If you have been paying attention to the process of the public safety committee, city administration and council as they worked on developing a way to make it possible for pet owners with more than the allowed number of animals (two dogs and three cats) to license these additional pets, it may not be exactly surprising that a bid to change the bylaw went down to defeat at second reading during the Oct. 28 council meeting.
But if you are one of the citizens who approached the public safety committee seeking to make it possible to license more than two dogs or three cats in an effort to play by the rules, the fact that it ended up being wasted time most likely leaves you with a bitter taste in your mouth.
It was back in mid-February – more than eight months ago – that the committee decided not to simply up the limits on the number of pets residents can have, due to the fact that the animal control officer does not have the time to deal with an increased number of pets, only about 20 per cent of which are licensed. Knowing what we know now, it probably would have been to everyone’s benefit if that had been the end of things. But city administration said it would be willing to create a special permit for residents who had exceeded the bylaw limits and to consider their applications on a case-by-case basis. Had the city also stipulated back then, that such a permit would have only been available to people who already had more than two dogs or three cats at the time such a permit was created, much time and hot air would have been saved. But instead the development of such a permit became cumbersome, with requirements for a home inspection (later removed) and health checks of pets and notification of neighbours added. If the goal was to just discourage people from wanting to make this a reality, it didn’t work. So eventually, six of the nine members of council (Coun. Judy Kolada was attending out-of-town meetings Oct. 28 and not present at the council meeting) had to make the decision to just vote against the bylaw amendment and bring discussion to an end that way. Why they couldn’t have done so at first reading, other than to give the public a chance to voice their opinions to them privately, instead of allowing the process to drag on before ultimately dropping the hammer, is a question that only those councillors and the mayor can answer.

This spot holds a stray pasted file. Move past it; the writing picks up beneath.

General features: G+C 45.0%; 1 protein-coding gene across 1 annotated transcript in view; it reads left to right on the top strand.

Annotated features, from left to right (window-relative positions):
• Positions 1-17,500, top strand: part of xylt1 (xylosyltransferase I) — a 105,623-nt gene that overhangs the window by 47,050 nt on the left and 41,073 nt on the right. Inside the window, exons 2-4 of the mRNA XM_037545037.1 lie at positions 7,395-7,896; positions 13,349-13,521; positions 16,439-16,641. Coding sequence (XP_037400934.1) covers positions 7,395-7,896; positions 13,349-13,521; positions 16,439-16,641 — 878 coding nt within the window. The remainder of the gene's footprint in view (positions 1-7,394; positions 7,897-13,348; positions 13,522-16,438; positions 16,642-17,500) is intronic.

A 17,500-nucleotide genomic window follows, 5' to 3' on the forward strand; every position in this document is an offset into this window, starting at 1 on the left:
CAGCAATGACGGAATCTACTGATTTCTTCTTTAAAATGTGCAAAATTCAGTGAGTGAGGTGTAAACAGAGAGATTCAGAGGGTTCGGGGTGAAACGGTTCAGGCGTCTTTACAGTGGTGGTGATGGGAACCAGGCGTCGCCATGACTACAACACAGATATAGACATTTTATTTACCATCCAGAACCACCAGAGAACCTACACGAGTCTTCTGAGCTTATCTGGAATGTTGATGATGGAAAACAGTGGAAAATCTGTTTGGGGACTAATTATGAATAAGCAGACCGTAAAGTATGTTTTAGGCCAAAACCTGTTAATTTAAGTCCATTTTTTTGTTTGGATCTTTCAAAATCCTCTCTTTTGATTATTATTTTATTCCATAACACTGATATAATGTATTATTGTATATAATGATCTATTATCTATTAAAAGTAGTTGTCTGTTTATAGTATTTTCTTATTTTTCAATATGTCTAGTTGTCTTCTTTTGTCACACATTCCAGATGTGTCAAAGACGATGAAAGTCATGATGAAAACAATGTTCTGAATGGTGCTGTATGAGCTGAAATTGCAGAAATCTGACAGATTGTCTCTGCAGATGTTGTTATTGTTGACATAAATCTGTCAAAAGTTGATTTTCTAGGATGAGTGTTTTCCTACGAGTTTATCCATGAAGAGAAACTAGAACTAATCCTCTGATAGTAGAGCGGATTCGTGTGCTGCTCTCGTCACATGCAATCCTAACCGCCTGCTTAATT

To be clear, the mayor and councillors are elected to make decisions. In 2016, the public safety committee decided, about five months after receiving a request from a resident, not to increase the number of dogs and cats the bylaw allows. It was, in comparison to the more recent process, efficient. It didn’t make everyone happy, but decisions made by the city and council almost never do. One thing that process didn’t do was waste as much administrative and committee time or get people’s hopes up that their request would actually bring about a change.
There is an expression that politics is the art of the possible. Sure, there are processes in place and policies you have to follow in order to get those results. And if getting those results isn’t possible, getting bogged down in the process is pointless, even counter-productive. The councillors who voted against second reading of the bylaw amendment should have opposed it at first reading if they didn’t honestly believe that there was anything that was going to sway them from ultimately voting against it. The two councillors on the losing side should have made sure much earlier in the process that there was a reasonable chance of this amendment succeeding. They say that lawyers should never ask a question in court that they don’t already know the answer to. Politicians should try to abide by the same principle in a lot of cases: if you know you don’t have the votes to get something passed, you’re mostly playing politics, rather than putting efforts towards achieving an actual policy change. And, as much as people who would like to be able to license more than two dogs or three cats would have been disappointed to get a straight-up “no” much earlier in the process like they did in 2016, it would probably be an easier pill to swallow than going through this rigmarole only to end up back at the starting point.